We shake our head when we see histories of animals driven to extinction. Why would people so callously kill off an entire species? Then sometimes, we discover there's a invasive, damaging species damaging the ecosystem, and we realize something needs to be done. But can there be a safe way to render something extinct?
The bison is the most famous symbol of America's vanished wilderness, but a more apt symbol might be the passenger pigeon. While herds of bison still exist, they are contained within national parks. The pigeons could never be contained. They roamed through America and Canada, from the eastern seaboard to the midwest, in flocks of tens of millions. Seeing a flock of birds coordinate their flight is impressive today. In the 1850s, passenger pigeons would form living waterfalls as their flocks plunged down the slopes of mountains and into valleys. They'd block out the sun as they passed over towns. (They'd also create their own "snow storms," leaving the landscape white, but that's not as romantic.)
The pigeons were not particularly fast, or smart, or strong. They overcame their predators and their competitors by sheer numbers. Whenever an overly-large crop of nuts or grains emerged, the passenger pigeons descended on it, eating so much and so quickly that omnivores or herbivores realized that the food stock wasn't worth fighting a flock of millions. Following the logic of the cicada, the pigeons nested in such numbers that carnivores glutted themselves, leaving most of the hundred-million birds in a nesting area to breed and raise their chicks in peace.
The pigeon's evolutionary strategy has come to be called "predator satiation," and at first humans were simply one more predator to be satiated. As long as the pigeons didn't eat up all their grain, people were happy to see them. Given a large enough flock of passenger pigeons, people could literally swat their dinner out of the sky.
Then came railroads and sportsmen, and the predators started following the pigeons around. Farmers also, understandably, were sick of the threats to their grain and would try to get rid of the pigeons any way they could. Trees containing hundreds of nests were blown up. Flocks were netted. Grain was poisoned. Millions of birds were blasted out of the sky on a single day. Nobody was worried, because such an abundant species could never be wiped out, until suddenly only two breeding flocks were left. Both failed. The last passenger pigeon died in 1914.
Similar forces nearly drove the American bison to extinction. It became profitable to kill off the animals, and so massive amounts of people turned their hand to it. But more than that, it was popular. Killing off populations was a sport, and for pest species a good deed. Railroads made it possible for an seasonal job to turn into a full-time occupation. The keys to extinction, then, are popular support and accessibility.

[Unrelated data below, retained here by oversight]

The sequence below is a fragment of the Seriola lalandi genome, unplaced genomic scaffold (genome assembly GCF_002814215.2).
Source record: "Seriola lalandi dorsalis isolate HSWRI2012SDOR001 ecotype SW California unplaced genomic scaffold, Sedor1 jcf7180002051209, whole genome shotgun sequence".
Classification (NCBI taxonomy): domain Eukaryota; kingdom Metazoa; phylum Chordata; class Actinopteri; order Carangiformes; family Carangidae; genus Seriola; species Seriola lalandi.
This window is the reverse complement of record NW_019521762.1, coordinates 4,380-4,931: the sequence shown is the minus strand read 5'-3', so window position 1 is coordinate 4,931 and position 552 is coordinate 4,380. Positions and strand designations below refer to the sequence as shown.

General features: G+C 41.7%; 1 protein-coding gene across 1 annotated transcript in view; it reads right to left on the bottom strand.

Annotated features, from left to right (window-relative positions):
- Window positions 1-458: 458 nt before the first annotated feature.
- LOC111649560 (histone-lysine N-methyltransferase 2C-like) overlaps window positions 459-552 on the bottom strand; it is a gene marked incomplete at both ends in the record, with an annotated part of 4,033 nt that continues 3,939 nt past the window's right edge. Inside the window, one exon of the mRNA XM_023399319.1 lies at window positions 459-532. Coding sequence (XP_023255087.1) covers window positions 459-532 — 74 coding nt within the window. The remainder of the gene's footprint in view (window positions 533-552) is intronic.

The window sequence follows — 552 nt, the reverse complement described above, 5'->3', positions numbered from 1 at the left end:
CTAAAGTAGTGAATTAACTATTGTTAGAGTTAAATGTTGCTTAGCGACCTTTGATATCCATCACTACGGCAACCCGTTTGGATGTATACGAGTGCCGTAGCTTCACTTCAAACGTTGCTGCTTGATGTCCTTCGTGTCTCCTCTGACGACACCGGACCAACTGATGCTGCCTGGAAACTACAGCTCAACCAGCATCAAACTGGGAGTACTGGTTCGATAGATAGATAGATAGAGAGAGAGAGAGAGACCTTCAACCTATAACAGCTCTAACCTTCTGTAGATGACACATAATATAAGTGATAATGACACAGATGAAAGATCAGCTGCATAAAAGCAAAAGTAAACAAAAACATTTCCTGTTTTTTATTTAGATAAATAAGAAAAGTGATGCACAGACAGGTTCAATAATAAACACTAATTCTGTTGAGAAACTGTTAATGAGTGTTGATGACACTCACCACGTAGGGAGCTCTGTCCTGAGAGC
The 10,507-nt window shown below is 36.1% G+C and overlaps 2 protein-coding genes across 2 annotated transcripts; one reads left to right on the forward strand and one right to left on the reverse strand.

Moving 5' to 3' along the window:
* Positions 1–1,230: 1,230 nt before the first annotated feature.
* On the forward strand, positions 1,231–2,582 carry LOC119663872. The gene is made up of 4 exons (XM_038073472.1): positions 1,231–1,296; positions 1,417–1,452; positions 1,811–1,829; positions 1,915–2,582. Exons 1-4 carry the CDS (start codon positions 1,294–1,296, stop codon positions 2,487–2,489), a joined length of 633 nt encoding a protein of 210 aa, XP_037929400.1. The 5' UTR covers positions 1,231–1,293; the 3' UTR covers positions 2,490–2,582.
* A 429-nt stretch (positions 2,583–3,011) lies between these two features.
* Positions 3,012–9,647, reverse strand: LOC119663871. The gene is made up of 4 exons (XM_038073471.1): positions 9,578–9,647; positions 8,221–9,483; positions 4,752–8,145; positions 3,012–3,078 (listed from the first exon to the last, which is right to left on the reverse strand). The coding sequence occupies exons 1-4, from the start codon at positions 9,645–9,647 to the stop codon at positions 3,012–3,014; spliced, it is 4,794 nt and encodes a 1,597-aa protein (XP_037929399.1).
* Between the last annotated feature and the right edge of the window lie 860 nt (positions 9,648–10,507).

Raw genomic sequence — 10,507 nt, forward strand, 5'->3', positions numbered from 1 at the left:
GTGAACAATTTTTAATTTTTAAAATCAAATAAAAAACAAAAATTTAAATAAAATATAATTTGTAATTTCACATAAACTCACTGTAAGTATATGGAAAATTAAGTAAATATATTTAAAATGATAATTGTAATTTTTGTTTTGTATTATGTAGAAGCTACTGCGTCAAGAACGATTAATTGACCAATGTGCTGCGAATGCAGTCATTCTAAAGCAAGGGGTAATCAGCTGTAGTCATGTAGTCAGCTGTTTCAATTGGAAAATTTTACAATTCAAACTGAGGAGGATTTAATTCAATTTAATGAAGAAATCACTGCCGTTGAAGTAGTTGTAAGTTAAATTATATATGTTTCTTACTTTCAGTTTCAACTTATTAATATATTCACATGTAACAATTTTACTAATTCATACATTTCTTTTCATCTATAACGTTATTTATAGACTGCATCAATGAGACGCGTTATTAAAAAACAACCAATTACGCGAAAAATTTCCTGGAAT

Today, governments the world over are trying to recreate those forces in the name of conservation. Invasive species have overrun many of the world's ecosystems, and only killing off the invaders can save native species. This is not a pretty job, which means it will generally be hard to secure the first necessary component needed to kill off a species — namely, popular public support.
Public financial incentives are a great way to kill off large, hard-to-handle, and slow-to mature species like bears, bison, or deer, but not invasive species. Invasive species are good breeders, adaptable, and, in general, small. In the wild, they will give people a run for their money, hiding in inaccessible places and avoiding contact. On the other hand, they will be generally very easy to breed and raise. If killing off the animals is a simple business exchange, people become farmers of invasive species instead of exterminators of them.
This is so common a mistake that it has been named The Cobra Effect, based on the time the British began offering rewards for dead cobras in Delhi, and locals began breeding cobras. Later, the French offered rewards for rats in Vietnam, and people bred rats. In both cases, the population of the problem species increased. People need to be on board with the goals of the extermination movement, not just its reward structure.
This can be tough to arrange, especially since people grow fond of some invasive species. When the Hebrides attempted to exterminate hedgehogs, locals resisted. The government needed to implement a capture, transport, and release program to get public support.
Some invasive species have their own claim on the conservation movement. Exterminating non-native species from the Channel Islands National Park, a string of islands off the coast of southern California which had been used for farming, conservationists encountered protest when they began killing off the relatively cute invaders, like wild pigs and goats. Although no argument could be made for the pigs, the goats on San Clemente island had become a heritage breed - a breed that deserved conservation. The United States Navy, which was overseeing the extermination, delivered a breeding population to conservationists. Today you'll often see San Clemente goats on specialty farms and at petting zoos. Although they aren't an endangered species, their population is overseen by organizations that preserve rare breeds of domestic animals.
Hokey as it sounds, one of the most important tools to exterminate some species and conserve others is a thorough understanding of the situation. Early attempts at repelling invasive species and saving endangered native species failed because people were just taking wild stabs in the dark. Even today, it's hard to know exactly what is driving a decline in a population of animals.
When the Channel Islands National Park was first established, conservationists were pleased with the rapid recovery of the native island foxes. After a few years of recovery, their numbers began plummeting until one of the islands had a population of only 15 foxes. Desperately worried, researchers housed the foxes in shelters and went looking for the culprit. They found that the main predator of the island foxes was the golden eagle, an eagle that should be staying on the mainland. Why had it come out over the ocean?